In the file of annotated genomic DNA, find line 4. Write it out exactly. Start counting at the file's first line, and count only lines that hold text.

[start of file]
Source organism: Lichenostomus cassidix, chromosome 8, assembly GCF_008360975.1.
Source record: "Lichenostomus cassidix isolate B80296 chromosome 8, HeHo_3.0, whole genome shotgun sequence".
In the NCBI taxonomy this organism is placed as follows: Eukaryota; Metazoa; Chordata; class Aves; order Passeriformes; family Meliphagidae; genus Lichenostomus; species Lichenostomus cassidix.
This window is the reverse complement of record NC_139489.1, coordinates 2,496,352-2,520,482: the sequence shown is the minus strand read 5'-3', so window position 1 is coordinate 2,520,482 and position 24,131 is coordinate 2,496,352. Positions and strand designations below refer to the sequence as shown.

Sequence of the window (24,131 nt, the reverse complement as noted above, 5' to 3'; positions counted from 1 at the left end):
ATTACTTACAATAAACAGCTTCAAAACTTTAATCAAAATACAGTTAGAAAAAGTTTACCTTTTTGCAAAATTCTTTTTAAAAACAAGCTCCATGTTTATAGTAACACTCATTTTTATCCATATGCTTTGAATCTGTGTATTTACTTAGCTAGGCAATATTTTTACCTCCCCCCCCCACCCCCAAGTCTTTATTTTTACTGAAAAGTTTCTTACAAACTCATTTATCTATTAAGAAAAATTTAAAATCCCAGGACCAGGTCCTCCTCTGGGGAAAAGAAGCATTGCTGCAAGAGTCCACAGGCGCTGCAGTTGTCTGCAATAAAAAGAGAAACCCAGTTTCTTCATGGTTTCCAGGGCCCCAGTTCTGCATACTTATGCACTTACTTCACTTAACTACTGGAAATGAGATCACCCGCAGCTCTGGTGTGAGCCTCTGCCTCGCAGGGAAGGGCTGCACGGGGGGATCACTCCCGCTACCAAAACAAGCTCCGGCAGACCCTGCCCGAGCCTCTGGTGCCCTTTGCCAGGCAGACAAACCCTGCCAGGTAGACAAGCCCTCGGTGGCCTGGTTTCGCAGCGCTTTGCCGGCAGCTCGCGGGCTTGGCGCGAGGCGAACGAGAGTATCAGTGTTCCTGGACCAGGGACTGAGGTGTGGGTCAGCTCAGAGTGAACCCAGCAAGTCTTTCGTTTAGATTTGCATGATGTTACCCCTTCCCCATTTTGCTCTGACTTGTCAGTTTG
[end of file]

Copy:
This window is the reverse complement of record NC_139489.1, coordinates 2,496,352-2,520,482: the sequence shown is the minus strand read 5'-3', so window position 1 is coordinate 2,520,482 and position 24,131 is coordinate 2,496,352. Positions and strand designations below refer to the sequence as shown.